Edmonton Journal

A warning to Harper on the dangerous reality of Colombia

U.S. Democrats stalling trade link like the one Canada aims to negotiate

- GABRIELA PERDOMO

Last week, as Prime Minister Stephen Harper stood next to Colombian President Álvaro Uribe in Bogota to promote the beginning of negotiatio­ns for a Free Trade Agreement, the news came as a shocker for audiences in both countries.

For one thing, Harper’s initiative to travel to Latin America was already an unpreceden­ted endeavour for a Canadian prime minister (he was the first ever to visit Colombia on an official trip).

Adding to that visit the beginning of a solid commercial relationsh­ip with Colombia was unexpected for Canadians, who know little about the South American country and the depth of its relationsh­ip with Canada.

Uribe’s audience took the announceme­nt as good news.

For a few months now, Colombians have seen how the signing of an FTA with the United States that was supposed to be ratified by the U.S. Congress this year has become a bitter public battle between Democrat lawmakers in Washington and Uribe himself.

Democrats, following the lead of House leader Nancy Pelosi — and of other Democrat stars, like former vice-president Al Gore and presidenti­al candidate Barack Obama — have blocked the bilateral treaty alleging Uribe’s poor record on human rights.

President George W. Bush, who has secured a loyal ally in Uribe, has gone out of his way to defend the treaty, managing only to make Uribe’s case less convincing for the Democrats.

So Harper’s announceme­nt in the country’s capital city was seen in Colombia as a break from the sour dispute, and a chance for Uribe to deliver on his free trade promises.

Trade main focus

Harper’s trip to the south was much about trade.

The prime minister will engage in free trade negotiatio­ns not only with Colombia but also with Peru and 15 Caribbean countries as well.

But perhaps Canadians should pay close attention to the commitment with Colombia and the reasons why a simi- lar agreement is being boycotted in Washington.

Colombia’s current political situation is extremely delicate, and the Democrats’ two main points of objection against Uribe’s record on human rights are verifiable.

Unsafe in Colombia

One is that Colombia is amongst the most unsafe places in the world for union leaders, who are seen by illegal, radical right-wing armed groups as friendly to left-leaning guerrillas.

Uribe first became president in 2002. He was then re-elected after modifying the country’s constituti­on in order to be able to serve for another four years.

The core of his policies are related to security, and fighting off the left-wing Revolution­ary Armed Forces of Colombia (FARC) that since their birth 40 years ago have evolved into a massive criminal organizati­on that feeds off kidnapping and drug dealing.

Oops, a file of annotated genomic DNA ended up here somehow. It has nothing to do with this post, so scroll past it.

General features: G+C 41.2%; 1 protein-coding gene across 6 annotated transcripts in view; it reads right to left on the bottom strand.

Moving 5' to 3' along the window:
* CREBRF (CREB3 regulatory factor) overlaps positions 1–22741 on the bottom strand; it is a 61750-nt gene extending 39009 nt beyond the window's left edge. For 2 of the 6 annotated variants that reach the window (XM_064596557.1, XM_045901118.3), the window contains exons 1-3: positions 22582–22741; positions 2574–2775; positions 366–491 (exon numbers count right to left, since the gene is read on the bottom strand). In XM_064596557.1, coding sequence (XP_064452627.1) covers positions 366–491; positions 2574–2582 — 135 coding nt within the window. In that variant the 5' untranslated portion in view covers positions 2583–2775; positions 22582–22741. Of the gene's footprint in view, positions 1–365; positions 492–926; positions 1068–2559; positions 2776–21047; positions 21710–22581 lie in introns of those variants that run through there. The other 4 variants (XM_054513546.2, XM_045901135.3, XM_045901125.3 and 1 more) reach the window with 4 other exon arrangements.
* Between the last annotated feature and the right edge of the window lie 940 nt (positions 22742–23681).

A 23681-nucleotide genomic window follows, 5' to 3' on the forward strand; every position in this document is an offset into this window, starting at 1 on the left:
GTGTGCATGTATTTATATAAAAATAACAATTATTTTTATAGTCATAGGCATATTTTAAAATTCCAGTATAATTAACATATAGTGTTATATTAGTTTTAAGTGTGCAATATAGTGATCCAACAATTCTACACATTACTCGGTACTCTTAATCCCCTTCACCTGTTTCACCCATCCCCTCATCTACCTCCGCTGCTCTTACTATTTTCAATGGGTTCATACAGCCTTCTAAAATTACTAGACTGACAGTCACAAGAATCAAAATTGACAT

Until recently, Uribe’s efforts to fight the FARC were seen as somewhat successful. Kidnapping­s of civilians decreased dramatical­ly since he took office and many roads across the country were deemed safe after a period of terror on Colombia’s highways. Most of the president’s impressive popularity numbers are explained on the security factor and a sound, recovering economy.

A second point against Uribe in Washington is that close political allies, including several lawmakers, are being investigat­ed for their proximity to rightwing paramilita­ry armies.

Specifical­ly, another focus of Uribe’s mandate has been a peace negotiatio­n with a federation of these paramilita­ry armies known as the United SelfDefenc­e Forces of Colombia (AUC) that started in 2003. AUC members are to blame for gruesome massacres, and the disappeara­nce of more than 10,000 people since the late 1990s.

Paramilita­ries and lawmakers

Most of its group leaders are now in jail and are confessing to their crimes publicly in order to be eligible for controvers­ial sentences of less than eight years. Some of them are revealing their ties with army members and politician­s.

Uribe remains popular at home, but the internatio­nal community sees the current political turmoil as a very negative sign.

Earlier this month, the “para-politics” scandal reached another climax with the imprisonme­nt of Jorge Noguera, the former head of Colombia’s intelligen­ce service, for his alleged collaborat­ion with the AUC. Noguera was appointed by Uribe to his post.

The Supreme Court also opened an investigat­ion into Mario Uribe, the president’s first cousin and a member of Congress, for his alleged proximity with the same groups.

On Jul. 16, Harper told reporters in Bogota he believes an FTA will help the country reach a better democracy, and declared: “We’re not going to say, ‘Fix all your social and political and human rights problems and only then will weengage in trade relations.’ That’s ridiculous. Colombia is a country that has made tremendous progress on shared values. We want to encourage them on those efforts.”

Maybe Harper is right. But right or wrong, the U.S. Congress is turning its back on Uribe for a reason. This, the Canadian government should not take lightly.

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